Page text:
Justitias Døtre –
the Norwegian network for female lawyers
By Karen L. Oppegaard Haavik, Head of Business Developement of the Norwegian Association of Lawyers. October 2014.
This network was developed in 2004 by the Norwegian Association of Lawyers – Norges Juristforbund. Justitias Døtre is a network that focuses on career opportunities, leadership and the working life in general for female lawyers.
Around 2004 there was a new legislation in Norway, to maintain a 40 % gender balance in the ASA boards. One clear purpose was therefore to contribute to succeed with this goal. As a part of establishing this network, the Norwegian Association of Lawyers also developed a webpage called www.kvinneristyret.no. This was a database showing the competence of several hundred female lawyers, also promoting women who wanted to take on leader- and board positions, and women who already had this experience.
Justitias Døtre consists of smaller networks throughout Norway. Typically a network group has between 10-20 members, meeting 5-10 times during the year. In the bigger cities we would also arrange larger meeting to recruit new members as well.
The number of female lawyers has been increasing during the last decades. In 2013 68 % of the graduates were women, while 32 % were men. It is most “common” that more women enter the public sector than men. However, there is a big challenge when it comes to keeping female lawyers in the private sector and the law firms. As women develop a family they tend to make a career shift from the private sector and the law firms, to the public sector.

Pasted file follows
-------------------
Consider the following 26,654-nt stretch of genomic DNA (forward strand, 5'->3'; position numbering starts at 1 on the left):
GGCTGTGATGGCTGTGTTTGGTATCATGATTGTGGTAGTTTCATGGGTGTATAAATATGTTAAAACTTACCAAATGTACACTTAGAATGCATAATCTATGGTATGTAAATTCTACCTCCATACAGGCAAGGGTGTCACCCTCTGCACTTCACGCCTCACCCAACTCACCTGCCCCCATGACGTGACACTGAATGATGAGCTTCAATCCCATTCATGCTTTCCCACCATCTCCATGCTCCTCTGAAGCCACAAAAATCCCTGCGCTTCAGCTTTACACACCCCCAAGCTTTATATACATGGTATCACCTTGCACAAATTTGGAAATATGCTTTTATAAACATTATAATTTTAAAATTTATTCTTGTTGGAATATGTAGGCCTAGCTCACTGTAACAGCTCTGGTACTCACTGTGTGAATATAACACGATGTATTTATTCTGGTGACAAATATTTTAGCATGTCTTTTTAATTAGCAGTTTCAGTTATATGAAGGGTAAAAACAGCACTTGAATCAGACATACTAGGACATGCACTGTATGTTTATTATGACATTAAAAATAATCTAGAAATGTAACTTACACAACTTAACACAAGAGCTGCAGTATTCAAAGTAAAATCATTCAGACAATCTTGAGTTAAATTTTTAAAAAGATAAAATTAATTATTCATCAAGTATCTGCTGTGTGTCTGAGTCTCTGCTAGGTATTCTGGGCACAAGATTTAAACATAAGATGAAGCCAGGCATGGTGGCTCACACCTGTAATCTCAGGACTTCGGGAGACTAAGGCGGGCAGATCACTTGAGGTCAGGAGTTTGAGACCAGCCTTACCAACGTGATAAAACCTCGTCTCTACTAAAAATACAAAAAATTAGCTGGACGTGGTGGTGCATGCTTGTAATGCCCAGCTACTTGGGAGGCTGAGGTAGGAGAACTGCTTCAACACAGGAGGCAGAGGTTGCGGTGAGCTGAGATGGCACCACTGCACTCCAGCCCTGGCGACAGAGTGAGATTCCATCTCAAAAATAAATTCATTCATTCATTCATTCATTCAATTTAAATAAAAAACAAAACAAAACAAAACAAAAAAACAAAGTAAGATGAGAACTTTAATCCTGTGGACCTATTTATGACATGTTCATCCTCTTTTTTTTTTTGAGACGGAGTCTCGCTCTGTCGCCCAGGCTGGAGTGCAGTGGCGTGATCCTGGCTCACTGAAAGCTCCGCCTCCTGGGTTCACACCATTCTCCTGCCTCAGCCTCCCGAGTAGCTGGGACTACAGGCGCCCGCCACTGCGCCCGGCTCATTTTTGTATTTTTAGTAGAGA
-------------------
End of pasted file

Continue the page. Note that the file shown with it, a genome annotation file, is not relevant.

At the law firms around 60 % of the young associates are women. Climbing up the career ladder ca. 40 % of the female lawyers become “associates/senior associates”, while only 14 % of the female lawyers are partners at law firms. (Ref: Advokatforeningens bransjeundersøkelse 2013).
The Norwegian Association of Lawyers did a research regarding the gender balance in the Law Industry, and looked in to the issues of which businesses who succeeded in being a good place to work, maintaining a work environment that had a good acceptance for the employee’s work-life-balance. Our study was also based on the nomination criterias by the research institution “Best place to work”, combined with field studies and a master paper.
It was interesting to find out that no matter if you were a male or a female lawyer, the traditional hierarchy which is present in the traditional law firms, actually works as a disadvantage regarding being an attractive future workplace. Our studies showed that there is an important issue to address when it comes to gender representation in the Law Industry. The philosophy of the person who is leading any business and the business culture has a huge impact on its ability to keep and develop their talents. Hence also in regards to who will advance into leading positions or take their competences to a different company or sector. This finding addresses not only women, but also male lawyers (Arbeids- og livsnavigasjonsrapporten 2010, Norges Juristforbund).
Karen L. Oppegaard Haavik